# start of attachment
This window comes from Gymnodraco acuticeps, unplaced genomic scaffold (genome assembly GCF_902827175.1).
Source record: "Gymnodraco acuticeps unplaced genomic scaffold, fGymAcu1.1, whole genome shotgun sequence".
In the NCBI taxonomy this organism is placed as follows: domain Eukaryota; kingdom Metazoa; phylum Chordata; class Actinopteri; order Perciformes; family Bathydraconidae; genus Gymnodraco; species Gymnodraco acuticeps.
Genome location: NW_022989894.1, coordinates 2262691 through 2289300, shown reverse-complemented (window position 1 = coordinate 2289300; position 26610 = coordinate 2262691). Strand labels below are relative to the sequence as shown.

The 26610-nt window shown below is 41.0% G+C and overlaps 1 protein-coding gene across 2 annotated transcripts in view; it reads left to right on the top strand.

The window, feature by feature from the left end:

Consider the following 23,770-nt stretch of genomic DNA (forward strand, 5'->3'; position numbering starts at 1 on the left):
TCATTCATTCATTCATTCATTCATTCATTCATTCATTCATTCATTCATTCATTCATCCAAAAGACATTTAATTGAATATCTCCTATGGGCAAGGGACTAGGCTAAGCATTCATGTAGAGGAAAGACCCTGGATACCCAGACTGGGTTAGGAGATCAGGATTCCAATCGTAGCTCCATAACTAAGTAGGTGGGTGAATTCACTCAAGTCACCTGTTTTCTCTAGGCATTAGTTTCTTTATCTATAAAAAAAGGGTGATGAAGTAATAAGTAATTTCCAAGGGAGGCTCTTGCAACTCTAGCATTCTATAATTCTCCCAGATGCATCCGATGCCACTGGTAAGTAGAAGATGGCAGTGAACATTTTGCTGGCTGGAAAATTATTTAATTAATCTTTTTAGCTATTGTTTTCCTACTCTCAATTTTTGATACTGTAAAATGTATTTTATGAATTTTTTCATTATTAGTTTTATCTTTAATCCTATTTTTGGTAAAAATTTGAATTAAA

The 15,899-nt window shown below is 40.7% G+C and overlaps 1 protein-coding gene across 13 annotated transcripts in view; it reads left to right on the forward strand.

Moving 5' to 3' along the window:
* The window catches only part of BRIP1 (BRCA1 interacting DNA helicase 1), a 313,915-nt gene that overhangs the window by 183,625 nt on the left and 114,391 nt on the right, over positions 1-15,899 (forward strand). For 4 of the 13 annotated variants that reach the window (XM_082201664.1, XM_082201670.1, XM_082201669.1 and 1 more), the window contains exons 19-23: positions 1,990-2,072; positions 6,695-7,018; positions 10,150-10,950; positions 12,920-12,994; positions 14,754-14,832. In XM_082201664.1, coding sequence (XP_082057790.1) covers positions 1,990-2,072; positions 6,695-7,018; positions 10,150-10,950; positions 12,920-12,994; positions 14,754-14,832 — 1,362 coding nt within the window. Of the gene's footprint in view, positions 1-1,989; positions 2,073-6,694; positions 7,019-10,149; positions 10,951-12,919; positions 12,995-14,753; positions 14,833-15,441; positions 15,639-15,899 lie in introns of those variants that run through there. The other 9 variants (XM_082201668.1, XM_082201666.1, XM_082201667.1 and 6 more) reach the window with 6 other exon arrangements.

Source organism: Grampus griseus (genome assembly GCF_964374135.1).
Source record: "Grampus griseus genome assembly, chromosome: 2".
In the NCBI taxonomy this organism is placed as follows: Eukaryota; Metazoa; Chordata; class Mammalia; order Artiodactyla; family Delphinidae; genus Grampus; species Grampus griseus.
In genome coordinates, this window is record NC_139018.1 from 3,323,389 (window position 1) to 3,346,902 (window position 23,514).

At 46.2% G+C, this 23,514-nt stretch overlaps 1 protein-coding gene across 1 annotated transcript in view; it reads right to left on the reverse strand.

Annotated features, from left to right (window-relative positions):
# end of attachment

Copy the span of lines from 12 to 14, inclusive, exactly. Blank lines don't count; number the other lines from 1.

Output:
Source organism: Grampus griseus (genome assembly GCF_964374135.1).
Source record: "Grampus griseus genome assembly, chromosome: 2".
In the NCBI taxonomy this organism is placed as follows: Eukaryota; Metazoa; Chordata; class Mammalia; order Artiodactyla; family Delphinidae; genus Grampus; species Grampus griseus.